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Vet Med Int. 2010; 2010: 684924.
Published online 2010 July 15. doi:  10.4061/2010/684924
PMCID: PMC2913629

Causes of Mortality and Diseases in Farmed Deer in Switzerland

Abstract

To investigate diseases and causes of mortality in Swiss farmed deer, deer found dead or shot due to diseased condition between March 2003 and December 2004 were requested for a complete postmortem examination. One hundred and sixty-two animals were submitted. Perinatal mortality, necrobacillosis in 3 week to 6 month old deer, and endoparasitosis in 6 month to 2 year old deer were identified as the most important causes of loss, followed by ruminal acidosis, which was diagnosed in 22% of deer older than 1 year. Congenital malformations were observed in 15% of deer less than 6 months old. Reportable infectious diseases known as major problems in deer farming in other countries were rare (yersiniosis, malignant catarrhal fever) or not observed (tuberculosis, chronic wasting disease). Overall, the results indicate that the Swiss deer population does not present major health problems of concern for domestic animals.

1. Introduction

Deer farming is a growing business worldwide. In Switzerland, the farmed deer population has been constantly increasing for the past 25 years, ever since the Swiss Federal Office for Agriculture officially started promoting deer farming [1]. According to a questionnaire survey, diseases are a common cause of loss on deer farms [2]. However, except for endoparasites, which have been reported as a common health problem [3], and a study indicating the absence of tuberculosis [2], no data are available concerning the spectrum of diseases in farmed deer in Switzerland.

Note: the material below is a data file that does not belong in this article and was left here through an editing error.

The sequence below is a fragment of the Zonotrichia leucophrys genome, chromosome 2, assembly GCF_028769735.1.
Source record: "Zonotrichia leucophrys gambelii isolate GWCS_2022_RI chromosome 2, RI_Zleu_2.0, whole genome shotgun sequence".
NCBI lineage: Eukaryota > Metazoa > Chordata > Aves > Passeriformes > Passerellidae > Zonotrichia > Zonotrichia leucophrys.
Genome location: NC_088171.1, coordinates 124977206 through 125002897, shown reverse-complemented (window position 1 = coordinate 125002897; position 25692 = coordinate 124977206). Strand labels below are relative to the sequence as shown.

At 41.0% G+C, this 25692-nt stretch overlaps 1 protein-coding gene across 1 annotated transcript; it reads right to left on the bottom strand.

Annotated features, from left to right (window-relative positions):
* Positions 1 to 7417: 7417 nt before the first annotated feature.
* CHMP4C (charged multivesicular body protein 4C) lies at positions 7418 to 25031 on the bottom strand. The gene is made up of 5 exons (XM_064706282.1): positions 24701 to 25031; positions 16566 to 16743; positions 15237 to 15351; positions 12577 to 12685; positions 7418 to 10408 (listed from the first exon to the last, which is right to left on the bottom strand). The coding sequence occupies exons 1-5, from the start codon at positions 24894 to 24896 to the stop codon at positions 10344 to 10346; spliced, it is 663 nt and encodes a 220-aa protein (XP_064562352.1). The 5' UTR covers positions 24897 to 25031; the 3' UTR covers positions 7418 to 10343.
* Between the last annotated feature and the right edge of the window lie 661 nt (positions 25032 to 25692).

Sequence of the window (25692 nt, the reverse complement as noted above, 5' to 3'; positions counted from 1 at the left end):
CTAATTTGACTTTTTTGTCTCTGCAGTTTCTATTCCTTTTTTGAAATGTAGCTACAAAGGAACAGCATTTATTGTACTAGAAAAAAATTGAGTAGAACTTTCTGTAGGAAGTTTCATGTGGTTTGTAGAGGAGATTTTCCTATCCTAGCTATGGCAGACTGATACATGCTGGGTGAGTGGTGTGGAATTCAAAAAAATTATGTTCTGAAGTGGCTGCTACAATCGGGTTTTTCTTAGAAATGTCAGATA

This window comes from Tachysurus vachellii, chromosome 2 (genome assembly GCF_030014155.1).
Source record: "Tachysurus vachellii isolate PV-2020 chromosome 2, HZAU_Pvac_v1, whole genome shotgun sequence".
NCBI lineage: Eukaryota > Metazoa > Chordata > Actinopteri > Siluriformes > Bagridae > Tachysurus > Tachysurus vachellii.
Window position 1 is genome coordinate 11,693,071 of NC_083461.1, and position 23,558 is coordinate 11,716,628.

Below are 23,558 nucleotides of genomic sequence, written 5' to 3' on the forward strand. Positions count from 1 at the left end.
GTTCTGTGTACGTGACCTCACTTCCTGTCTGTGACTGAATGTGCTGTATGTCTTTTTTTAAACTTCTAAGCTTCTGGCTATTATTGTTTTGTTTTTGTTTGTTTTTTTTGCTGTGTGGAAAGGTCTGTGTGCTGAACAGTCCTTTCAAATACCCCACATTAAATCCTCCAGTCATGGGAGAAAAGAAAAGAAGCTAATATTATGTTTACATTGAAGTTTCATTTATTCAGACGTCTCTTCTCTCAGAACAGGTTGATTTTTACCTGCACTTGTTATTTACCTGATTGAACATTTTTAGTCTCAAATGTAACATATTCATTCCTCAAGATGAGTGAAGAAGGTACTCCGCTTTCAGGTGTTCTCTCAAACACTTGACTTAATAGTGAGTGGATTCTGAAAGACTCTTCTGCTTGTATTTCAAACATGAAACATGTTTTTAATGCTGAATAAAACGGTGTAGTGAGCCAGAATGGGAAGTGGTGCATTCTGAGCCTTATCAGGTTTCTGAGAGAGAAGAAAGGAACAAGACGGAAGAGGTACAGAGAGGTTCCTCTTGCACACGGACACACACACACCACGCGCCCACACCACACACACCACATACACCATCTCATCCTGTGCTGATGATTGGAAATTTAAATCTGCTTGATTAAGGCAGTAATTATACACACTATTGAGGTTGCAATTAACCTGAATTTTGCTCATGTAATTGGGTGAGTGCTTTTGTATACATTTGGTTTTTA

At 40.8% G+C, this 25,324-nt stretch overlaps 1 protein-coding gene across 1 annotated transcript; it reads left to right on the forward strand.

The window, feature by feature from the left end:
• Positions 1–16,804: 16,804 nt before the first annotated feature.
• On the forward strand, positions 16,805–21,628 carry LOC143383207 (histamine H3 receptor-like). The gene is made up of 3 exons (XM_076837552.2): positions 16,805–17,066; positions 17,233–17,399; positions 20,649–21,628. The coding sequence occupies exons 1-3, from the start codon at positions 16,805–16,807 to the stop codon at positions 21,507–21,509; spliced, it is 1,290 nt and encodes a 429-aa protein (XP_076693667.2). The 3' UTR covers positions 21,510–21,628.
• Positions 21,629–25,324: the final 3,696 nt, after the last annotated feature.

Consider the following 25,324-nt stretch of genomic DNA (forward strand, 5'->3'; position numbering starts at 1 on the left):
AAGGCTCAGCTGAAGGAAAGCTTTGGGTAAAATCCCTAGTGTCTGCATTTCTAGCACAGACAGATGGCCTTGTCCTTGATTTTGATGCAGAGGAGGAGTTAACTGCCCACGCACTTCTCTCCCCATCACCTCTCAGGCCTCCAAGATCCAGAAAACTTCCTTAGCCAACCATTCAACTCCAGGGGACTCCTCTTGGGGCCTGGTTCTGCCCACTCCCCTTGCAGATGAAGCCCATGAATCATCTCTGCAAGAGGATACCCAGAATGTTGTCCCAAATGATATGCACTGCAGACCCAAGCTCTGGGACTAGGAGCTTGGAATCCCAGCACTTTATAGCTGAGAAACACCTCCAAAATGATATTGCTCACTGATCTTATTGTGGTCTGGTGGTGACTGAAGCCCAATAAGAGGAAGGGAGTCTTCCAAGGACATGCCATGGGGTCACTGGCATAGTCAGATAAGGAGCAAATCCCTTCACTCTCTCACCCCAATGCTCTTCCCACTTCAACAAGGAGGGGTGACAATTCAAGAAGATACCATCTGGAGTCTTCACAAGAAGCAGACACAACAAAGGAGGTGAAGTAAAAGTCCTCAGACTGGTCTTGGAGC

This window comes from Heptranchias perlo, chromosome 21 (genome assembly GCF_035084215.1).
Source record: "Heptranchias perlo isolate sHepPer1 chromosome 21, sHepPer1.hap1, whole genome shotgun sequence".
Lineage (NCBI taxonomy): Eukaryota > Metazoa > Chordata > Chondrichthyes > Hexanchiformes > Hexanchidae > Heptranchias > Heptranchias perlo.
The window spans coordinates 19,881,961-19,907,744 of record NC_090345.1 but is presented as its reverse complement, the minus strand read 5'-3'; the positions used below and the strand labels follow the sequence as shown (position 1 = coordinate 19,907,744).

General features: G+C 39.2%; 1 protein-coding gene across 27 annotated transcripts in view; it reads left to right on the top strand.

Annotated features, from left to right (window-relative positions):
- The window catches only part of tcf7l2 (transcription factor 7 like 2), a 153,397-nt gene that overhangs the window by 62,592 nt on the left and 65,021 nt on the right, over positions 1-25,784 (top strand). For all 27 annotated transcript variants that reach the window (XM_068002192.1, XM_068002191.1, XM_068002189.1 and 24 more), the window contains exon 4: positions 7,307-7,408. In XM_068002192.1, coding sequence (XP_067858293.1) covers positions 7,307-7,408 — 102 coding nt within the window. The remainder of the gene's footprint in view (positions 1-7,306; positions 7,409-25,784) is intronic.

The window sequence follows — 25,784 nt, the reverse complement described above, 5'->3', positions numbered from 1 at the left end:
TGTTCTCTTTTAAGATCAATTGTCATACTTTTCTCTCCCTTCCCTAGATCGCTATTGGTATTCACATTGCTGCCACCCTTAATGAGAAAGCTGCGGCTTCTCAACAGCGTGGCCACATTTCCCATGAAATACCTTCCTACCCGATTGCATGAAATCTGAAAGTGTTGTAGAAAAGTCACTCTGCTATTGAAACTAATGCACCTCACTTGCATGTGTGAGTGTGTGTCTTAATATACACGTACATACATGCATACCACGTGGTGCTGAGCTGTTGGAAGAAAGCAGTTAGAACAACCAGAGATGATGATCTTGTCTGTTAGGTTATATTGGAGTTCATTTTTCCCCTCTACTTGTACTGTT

Disease surveillance is compulsory neither in free-ranging nor in captive wild species in Switzerland, and data on the occurrence of reportable diseases in farmed deer are lacking. However, it is known from other countries that infections such as yersiniosis, listeriosis, tuberculosis, malignant catarrhal fever, paratuberculosis, and chronic wasting disease can cause high losses in farmed deer [410]. Deer herds often live in vicinity of domestic farm animals. Thus, interspecific transmission of pathogens has to be considered. Because the Swiss domestic farm animal population is free of major reportable diseases, it is of concern whether Swiss farmed deer could play a role as reservoir for infectious diseases affecting domestic livestock.

The aim of this study was to investigate causes of morbidity and mortality in Swiss farmed deer, with special attention to reportable diseases.

2. Materials and Methods

2.1. Study Population and Material Collection

The whole farmed deer population of Switzerland was considered for this study. Nowadays, about 9400 deer, thereof 5200 breeding animals, are kept in 432 farms (Status January 2005) [11]. Eighty-five percent of the farms keep fallow deer (Dama dama), 8% red deer (Cervus elaphus elaphus), 3% sika deer (Cervus Nippon), and 1% wapiti (Cervus elaphus nelsoni). Most herds count about 20 to 40 breeding females, their fawns, and one or two breeding males. According to Swiss legislation, deer farmers have to be officially registered. All farmers were asked to send all deer found dead or shot because of disease symptoms for costless pathological investigation from March 2003 to December 2004. Participation was on a voluntary basis, and for laboratory analysis and data management, anonymity of the participants was preserved.

2.2. Pathological Examination